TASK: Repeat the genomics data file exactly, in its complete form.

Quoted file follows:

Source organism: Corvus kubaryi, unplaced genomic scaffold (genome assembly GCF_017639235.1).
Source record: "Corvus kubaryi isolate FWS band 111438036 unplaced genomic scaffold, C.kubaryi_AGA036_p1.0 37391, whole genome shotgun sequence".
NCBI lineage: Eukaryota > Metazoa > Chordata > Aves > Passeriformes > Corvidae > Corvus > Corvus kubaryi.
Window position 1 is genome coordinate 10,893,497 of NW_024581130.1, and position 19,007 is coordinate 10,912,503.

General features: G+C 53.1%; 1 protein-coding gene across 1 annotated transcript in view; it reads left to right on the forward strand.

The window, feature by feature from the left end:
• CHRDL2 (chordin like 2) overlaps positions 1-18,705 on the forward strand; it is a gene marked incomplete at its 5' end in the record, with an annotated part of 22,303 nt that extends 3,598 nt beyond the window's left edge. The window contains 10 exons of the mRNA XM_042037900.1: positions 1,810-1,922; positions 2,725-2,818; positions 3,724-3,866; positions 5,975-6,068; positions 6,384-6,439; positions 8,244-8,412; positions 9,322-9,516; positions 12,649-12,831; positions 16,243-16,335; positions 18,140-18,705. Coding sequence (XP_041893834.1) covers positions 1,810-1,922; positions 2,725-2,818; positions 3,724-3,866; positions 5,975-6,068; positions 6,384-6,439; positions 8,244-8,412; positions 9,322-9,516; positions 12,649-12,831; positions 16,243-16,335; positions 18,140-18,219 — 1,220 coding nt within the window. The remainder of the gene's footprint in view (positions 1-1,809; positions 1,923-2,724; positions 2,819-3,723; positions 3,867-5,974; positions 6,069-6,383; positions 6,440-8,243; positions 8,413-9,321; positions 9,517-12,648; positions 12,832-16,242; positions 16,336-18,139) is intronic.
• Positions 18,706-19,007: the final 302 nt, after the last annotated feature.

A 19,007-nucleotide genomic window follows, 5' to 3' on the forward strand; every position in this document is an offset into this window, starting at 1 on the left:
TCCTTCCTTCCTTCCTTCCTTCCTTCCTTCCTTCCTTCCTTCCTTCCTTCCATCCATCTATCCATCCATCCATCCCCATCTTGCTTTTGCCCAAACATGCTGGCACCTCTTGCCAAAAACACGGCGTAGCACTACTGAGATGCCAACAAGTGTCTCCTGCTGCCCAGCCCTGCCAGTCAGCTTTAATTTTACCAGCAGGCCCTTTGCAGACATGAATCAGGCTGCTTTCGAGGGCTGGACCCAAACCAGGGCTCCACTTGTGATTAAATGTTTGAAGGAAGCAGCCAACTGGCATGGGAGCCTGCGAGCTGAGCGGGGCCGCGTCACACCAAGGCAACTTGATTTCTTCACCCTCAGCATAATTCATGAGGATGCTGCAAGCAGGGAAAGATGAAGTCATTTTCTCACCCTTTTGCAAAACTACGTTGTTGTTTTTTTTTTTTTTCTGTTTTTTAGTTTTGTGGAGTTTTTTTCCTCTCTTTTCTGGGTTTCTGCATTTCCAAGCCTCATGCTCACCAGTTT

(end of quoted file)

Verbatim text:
Source organism: Corvus kubaryi, unplaced genomic scaffold (genome assembly GCF_017639235.1).
Source record: "Corvus kubaryi isolate FWS band 111438036 unplaced genomic scaffold, C.kubaryi_AGA036_p1.0 37391, whole genome shotgun sequence".
NCBI lineage: Eukaryota > Metazoa > Chordata > Aves > Passeriformes > Corvidae > Corvus > Corvus kubaryi.
Window position 1 is genome coordinate 10,893,497 of NW_024581130.1, and position 19,007 is coordinate 10,912,503.

General features: G+C 53.1%; 1 protein-coding gene across 1 annotated transcript in view; it reads left to right on the forward strand.

The window, feature by feature from the left end:
• CHRDL2 (chordin like 2) overlaps positions 1-18,705 on the forward strand; it is a gene marked incomplete at its 5' end in the record, with an annotated part of 22,303 nt that extends 3,598 nt beyond the window's left edge. The window contains 10 exons of the mRNA XM_042037900.1: positions 1,810-1,922; positions 2,725-2,818; positions 3,724-3,866; positions 5,975-6,068; positions 6,384-6,439; positions 8,244-8,412; positions 9,322-9,516; positions 12,649-12,831; positions 16,243-16,335; positions 18,140-18,705. Coding sequence (XP_041893834.1) covers positions 1,810-1,922; positions 2,725-2,818; positions 3,724-3,866; positions 5,975-6,068; positions 6,384-6,439; positions 8,244-8,412; positions 9,322-9,516; positions 12,649-12,831; positions 16,243-16,335; positions 18,140-18,219 — 1,220 coding nt within the window. The remainder of the gene's footprint in view (positions 1-1,809; positions 1,923-2,724; positions 2,819-3,723; positions 3,867-5,974; positions 6,069-6,383; positions 6,440-8,243; positions 8,413-9,321; positions 9,517-12,648; positions 12,832-16,242; positions 16,336-18,139) is intronic.
• Positions 18,706-19,007: the final 302 nt, after the last annotated feature.

A 19,007-nucleotide genomic window follows, 5' to 3' on the forward strand; every position in this document is an offset into this window, starting at 1 on the left:
TCCTTCCTTCCTTCCTTCCTTCCTTCCTTCCTTCCTTCCTTCCTTCCTTCCATCCATCTATCCATCCATCCATCCCCATCTTGCTTTTGCCCAAACATGCTGGCACCTCTTGCCAAAAACACGGCGTAGCACTACTGAGATGCCAACAAGTGTCTCCTGCTGCCCAGCCCTGCCAGTCAGCTTTAATTTTACCAGCAGGCCCTTTGCAGACATGAATCAGGCTGCTTTCGAGGGCTGGACCCAAACCAGGGCTCCACTTGTGATTAAATGTTTGAAGGAAGCAGCCAACTGGCATGGGAGCCTGCGAGCTGAGCGGGGCCGCGTCACACCAAGGCAACTTGATTTCTTCACCCTCAGCATAATTCATGAGGATGCTGCAAGCAGGGAAAGATGAAGTCATTTTCTCACCCTTTTGCAAAACTACGTTGTTGTTTTTTTTTTTTTTCTGTTTTTTAGTTTTGTGGAGTTTTTTTCCTCTCTTTTCTGGGTTTCTGCATTTCCAAGCCTCATGCTCACCAGTTT